Tag Archives: Chelsea Manning

How Many Are Not Blowing the Whistle? by Caitlin Johnstone

What we see of government depredations is only the tip of the iceberg. From Caitlin Johnstone at caitlinjohnstone.com:

Whistleblower Chelsea Manning is now being slammed with $500 fines for every single day that she remains imprisoned in contempt of court for refusing to testify in a secret grand jury against Julian Assange. Next month it will increase to $1,000 a day.

Again, this is while Manning is also locked up in jail. It’s not enough to re-imprison a whistleblower who already served years of prison time, including nearly a year in solitary confinement, for taking a principled stand against an opaque and unjust grand jury system; they’re going to potentially ruin her life with crippling debt as well. The only way to make it more cruel and unusual would be to start waterboarding her or threatening her family members.

All for refusing to participate in a corrupt and unaccountable legal performance designed to imprison a publisher to whom she leaked evidence of US war crimes in 2010.

People see this. People watch this and learn from this, as sure as people watched and learned from the public town square executions of those who spoke ill of their medieval lords. And just like those medieval executions, many of the onlookers have been trained to cheer and celebrate at the fate of the accused; have a look at the power-worshipping, government-bootlicking comments under my recent tweet about Manning’s persecution for a perfect example of this. People have been taught what happens to those who blow the whistle on the powerful, and they have been taught to become quite comfortable with it.

And, of course, that is the whole idea.

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Secrecy and Lies: Chernobyl and the U.S. Government, by Jacob G. Hornberger

The truth is no more welcomed by the US government now than it was by the Soviet government after Chernobyl. From Jacob G. Hornberger at fff.org:

SPOILER ALERT: If you have not yet seen the excellent HBO miniseries Chernobyl and might yet do so, you might want to wait to read this article until after you have seen the series, as it contains spoilers.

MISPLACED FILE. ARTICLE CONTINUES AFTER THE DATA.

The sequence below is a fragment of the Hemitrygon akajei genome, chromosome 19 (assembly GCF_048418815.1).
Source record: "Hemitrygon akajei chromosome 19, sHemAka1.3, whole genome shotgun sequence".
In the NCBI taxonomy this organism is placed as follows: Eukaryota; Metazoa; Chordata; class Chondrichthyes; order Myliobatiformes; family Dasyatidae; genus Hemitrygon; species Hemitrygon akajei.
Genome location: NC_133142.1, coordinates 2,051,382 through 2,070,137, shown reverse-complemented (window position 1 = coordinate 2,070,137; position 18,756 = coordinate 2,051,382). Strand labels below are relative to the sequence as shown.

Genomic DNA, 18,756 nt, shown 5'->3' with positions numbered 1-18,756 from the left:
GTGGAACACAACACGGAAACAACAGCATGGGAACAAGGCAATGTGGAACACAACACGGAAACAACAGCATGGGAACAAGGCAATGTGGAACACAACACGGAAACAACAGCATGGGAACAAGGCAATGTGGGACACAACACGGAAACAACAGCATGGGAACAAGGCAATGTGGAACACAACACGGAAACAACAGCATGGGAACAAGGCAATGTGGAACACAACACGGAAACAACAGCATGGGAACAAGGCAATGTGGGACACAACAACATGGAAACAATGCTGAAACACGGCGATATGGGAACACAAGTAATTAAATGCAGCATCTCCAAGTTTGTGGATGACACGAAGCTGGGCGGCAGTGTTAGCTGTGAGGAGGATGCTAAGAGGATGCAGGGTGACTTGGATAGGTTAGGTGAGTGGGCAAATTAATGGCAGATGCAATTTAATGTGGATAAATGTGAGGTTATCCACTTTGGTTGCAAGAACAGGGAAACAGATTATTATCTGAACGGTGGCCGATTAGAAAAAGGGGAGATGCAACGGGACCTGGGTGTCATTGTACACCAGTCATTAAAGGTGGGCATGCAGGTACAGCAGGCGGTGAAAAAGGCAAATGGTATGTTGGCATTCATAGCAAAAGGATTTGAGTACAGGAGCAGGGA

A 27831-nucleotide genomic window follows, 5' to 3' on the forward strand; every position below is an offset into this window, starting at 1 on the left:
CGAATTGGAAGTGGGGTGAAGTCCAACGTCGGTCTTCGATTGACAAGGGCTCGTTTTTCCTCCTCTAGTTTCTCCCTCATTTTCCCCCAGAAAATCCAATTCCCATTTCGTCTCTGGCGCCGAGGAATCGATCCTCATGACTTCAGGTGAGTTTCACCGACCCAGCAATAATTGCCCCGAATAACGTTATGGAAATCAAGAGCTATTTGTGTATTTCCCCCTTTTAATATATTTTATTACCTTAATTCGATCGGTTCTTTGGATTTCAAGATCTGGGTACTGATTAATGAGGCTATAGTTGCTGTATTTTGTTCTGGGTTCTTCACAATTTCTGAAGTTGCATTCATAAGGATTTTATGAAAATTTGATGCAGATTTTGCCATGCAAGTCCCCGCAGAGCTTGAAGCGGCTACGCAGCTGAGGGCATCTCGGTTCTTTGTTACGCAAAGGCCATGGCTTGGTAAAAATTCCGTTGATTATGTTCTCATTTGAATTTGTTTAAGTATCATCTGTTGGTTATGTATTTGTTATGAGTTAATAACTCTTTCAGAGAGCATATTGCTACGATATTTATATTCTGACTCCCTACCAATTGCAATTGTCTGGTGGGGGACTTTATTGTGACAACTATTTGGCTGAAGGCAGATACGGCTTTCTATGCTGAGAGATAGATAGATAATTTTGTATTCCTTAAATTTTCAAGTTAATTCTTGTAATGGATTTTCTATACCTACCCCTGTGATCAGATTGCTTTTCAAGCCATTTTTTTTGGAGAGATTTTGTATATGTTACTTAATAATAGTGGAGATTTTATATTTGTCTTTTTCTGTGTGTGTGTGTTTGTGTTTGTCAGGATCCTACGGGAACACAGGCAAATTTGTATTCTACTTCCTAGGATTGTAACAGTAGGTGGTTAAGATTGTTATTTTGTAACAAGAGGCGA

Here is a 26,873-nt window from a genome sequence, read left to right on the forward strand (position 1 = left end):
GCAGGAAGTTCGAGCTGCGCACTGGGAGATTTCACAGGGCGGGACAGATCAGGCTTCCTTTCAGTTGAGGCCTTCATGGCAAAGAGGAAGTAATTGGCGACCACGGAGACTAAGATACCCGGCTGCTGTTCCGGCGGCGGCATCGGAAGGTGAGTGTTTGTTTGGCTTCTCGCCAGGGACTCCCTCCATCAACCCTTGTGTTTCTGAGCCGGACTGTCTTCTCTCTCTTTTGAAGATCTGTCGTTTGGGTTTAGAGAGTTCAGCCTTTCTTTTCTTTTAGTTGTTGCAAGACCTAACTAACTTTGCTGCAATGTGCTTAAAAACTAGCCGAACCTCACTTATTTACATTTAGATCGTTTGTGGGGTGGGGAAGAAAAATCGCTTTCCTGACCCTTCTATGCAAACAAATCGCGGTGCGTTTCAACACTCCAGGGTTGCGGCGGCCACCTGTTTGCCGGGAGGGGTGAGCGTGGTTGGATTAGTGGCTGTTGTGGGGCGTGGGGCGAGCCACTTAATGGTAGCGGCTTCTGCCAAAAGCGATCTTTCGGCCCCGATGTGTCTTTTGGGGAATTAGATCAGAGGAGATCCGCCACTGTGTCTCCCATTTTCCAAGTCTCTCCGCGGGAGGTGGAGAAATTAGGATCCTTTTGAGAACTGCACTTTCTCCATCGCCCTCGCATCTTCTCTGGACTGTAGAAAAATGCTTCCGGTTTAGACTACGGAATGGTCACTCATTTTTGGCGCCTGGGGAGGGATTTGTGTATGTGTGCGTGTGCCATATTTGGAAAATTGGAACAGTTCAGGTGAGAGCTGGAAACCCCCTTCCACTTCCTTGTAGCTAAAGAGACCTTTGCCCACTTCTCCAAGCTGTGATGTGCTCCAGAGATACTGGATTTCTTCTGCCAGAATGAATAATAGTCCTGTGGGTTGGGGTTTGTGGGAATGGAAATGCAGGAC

The five-part series documents the catastrophic nuclear explosion that took place at a nuclear power plant in the Soviet Union in the 1980s, an event that threatened the lives and health of millions of people, not only in the Soviet Union but also in Europe. The series documents the heroic life-endangering efforts of thousands of people in an effort to resolve the crisis with the least amount of damage and loss of life.

The most powerful part of the series occurs in part 5.

Whenever power plant officials conducted tests on the system, everyone knew that there was a failsafe button in the event that everything went wrong with the test and an explosion became imminent. All that the power plant people had to do was push the failsafe button and the entire plant would come to a halt. The reason was that the button activated the introduction of control rods containing boron into the fissioning uranium, which would cause the entire system to be immediately shut down.

To save money, Soviet officials had used graphite in the rods. In the 1970s, a Soviet nuclear scientist wrote an article stating that the graphite would serve as an accelerator, not a suppressant, of an impending nuclear explosion. He wrote that it was imperative that all the control rods be replaced immediately.

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A Soldier’s Defense of Chelsea Manning and Julian Assange, by Danny Sjursen

A former soldier applauds Chelsea Manning and Julian Assange’s exposure of US  war crimes. From Danny Sjursen at antiwar.com:

It’s a matter of principles over personalities. Whether one loves or hates Chelsea Manning and Julian Assange is besides the point. The First Amendment freedom of the press is at stake now. In this case the government’s tool for oppression is the Espionage Act, an archaic relic from America’s repressive World War I-era legislation. Chelsea Manning already served seven years of a 35-year sentence, one of the longest ever meted out to a whistleblower, and was recently jailed again after she refused to testify about WikiLeaks.